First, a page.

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Church, School Provide Food for Students

The 50 volunteers included members of Mount Olive Baptist Church, Centreville Elementary staff, plus students from Liberty Middle doing service hours for their civics class.

The 50 volunteers included members of Mount Olive Baptist Church, Centreville Elementary staff, plus students from Liberty Middle doing service hours for their civics class. Photo Contributed

Not everyone in Fairfax County has enough food to eat. And many students receiving free and reduced-price lunches in school go hungry over the weekend. So Centreville Elementary (CES) started a Backpack Program to fill the void and provide weekend food for its students needing it.

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Volunteers from Mount Olive Baptist Church included (from left) Dawn Davis, the Rev. Carol Truesdale and Greta Johnson.

The school also formed a partnership with Mount Olive Baptist Church, and its members recently donated enough food to pack 1,000 bags to be inserted into students’ backpacks as they leave school on Fridays.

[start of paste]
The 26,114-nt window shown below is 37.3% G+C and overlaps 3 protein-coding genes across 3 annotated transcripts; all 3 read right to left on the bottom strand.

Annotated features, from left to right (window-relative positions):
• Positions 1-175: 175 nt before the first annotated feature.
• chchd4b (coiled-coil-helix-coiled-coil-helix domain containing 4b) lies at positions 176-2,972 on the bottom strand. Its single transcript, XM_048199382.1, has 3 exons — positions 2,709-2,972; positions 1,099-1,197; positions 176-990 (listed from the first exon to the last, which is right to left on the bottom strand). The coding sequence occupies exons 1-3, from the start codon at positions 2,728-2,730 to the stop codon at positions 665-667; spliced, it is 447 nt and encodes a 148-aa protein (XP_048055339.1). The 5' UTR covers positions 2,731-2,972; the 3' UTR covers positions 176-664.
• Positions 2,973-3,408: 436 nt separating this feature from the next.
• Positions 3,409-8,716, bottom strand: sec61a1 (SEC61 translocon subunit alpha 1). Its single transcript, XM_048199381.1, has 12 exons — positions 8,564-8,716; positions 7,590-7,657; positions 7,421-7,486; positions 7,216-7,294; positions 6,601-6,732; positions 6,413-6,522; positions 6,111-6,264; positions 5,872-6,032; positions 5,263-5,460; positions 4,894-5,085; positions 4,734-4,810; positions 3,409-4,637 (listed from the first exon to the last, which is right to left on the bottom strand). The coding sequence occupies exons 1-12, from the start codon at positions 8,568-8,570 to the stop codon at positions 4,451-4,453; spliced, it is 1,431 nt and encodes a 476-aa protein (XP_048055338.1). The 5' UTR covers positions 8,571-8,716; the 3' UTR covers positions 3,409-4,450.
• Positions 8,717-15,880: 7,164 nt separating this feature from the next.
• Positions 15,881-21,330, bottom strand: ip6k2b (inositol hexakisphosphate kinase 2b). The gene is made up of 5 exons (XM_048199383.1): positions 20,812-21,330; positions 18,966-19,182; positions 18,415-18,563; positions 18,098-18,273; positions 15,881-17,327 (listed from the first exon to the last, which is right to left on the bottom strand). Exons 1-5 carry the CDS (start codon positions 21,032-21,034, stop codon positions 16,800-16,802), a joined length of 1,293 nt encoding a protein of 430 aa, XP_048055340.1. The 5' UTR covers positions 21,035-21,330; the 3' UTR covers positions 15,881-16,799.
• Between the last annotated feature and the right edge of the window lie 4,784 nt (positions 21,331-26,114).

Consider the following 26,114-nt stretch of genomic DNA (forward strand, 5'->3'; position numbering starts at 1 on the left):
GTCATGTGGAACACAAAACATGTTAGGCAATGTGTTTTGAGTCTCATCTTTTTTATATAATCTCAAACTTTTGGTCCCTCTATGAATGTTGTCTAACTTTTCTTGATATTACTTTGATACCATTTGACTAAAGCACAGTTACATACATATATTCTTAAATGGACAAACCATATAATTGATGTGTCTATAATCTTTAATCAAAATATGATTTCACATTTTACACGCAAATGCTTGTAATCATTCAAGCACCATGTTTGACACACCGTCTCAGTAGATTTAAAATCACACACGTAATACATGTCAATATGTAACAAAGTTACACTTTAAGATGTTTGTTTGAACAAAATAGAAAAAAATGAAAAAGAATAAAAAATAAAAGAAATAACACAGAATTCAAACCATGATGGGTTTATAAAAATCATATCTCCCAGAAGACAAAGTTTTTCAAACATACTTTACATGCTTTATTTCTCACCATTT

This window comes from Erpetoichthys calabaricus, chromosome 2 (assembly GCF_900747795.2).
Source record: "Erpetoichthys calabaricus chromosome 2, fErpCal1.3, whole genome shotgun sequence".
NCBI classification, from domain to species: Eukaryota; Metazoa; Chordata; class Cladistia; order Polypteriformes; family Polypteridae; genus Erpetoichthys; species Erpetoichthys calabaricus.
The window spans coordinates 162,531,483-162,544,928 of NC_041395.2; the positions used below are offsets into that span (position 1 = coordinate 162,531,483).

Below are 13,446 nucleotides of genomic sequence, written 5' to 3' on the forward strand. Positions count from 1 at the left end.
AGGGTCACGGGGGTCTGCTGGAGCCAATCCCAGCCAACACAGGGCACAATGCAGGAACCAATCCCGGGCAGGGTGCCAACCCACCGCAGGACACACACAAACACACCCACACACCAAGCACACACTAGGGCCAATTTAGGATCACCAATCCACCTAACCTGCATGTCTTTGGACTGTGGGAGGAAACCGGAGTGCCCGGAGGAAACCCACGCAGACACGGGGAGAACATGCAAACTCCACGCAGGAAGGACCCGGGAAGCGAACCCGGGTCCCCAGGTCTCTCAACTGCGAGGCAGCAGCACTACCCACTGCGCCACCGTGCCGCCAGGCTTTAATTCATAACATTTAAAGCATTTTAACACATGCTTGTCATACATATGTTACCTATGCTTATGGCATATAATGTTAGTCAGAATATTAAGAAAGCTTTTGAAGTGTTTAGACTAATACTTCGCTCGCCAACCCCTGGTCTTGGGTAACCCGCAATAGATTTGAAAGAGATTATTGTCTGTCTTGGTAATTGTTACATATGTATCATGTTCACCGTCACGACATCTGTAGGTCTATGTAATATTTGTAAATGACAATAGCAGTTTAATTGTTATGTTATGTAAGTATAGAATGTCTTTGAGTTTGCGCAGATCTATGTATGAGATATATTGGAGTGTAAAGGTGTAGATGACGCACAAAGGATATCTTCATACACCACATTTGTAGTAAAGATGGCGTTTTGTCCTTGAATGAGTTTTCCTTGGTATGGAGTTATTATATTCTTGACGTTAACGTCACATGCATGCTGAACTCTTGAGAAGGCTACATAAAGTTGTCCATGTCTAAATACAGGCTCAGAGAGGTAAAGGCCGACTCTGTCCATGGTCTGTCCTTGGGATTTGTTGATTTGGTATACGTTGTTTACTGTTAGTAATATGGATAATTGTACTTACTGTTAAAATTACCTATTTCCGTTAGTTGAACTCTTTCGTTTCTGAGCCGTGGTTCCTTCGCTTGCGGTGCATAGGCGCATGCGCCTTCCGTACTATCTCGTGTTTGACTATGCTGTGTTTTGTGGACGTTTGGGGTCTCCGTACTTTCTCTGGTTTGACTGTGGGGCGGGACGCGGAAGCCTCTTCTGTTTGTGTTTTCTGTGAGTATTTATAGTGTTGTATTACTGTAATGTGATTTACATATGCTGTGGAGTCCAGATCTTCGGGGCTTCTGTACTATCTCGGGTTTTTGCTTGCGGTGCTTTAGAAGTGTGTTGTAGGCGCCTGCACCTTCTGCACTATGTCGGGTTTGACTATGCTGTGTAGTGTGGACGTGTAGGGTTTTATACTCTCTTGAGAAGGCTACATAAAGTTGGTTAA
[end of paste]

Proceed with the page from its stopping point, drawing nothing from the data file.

Then on Saturday, Oct. 19, many of the church members volunteered, along with Centreville Elementary staff and some Liberty Middle School students, to package up all the food into bags for distribution to the students. There were about 50 volunteers altogether, and Centreville Elementary counselor Esther Kang, who helped organized the effort, was both delighted and grateful.

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From left are Centreville Elementary Assistant Principal Andrew Blount, Troy Carpenter, the Rev. Carol Truesdale, Esther Kang, and Jeanette and Prince Howard.

“This was so important because, through the generous donations from Mount Olive and all the volunteers who came to help, we were able to pack enough food bags to help feed over 70 students on the weekends until the spring semester,” she said.

“When people think of the Centreville area, I don’t think many realize how many families in our community are in need,” continued Kang. “For the CES students enrolled in the Backpack Program, it will mean that they don’t have to worry about not having enough food on the weekends and they will hopefully see how it may help their parents’ financial situation.”

She said the fact that this program is run through Centreville Elementary also “shows the students that the staff not only cares about their grades and achievement, but we also care about their personal well-being and needs. My hope is that the students also realize the community support behind them — and that when they get to be adult citizens — they will also do the same for others and pay it forward.”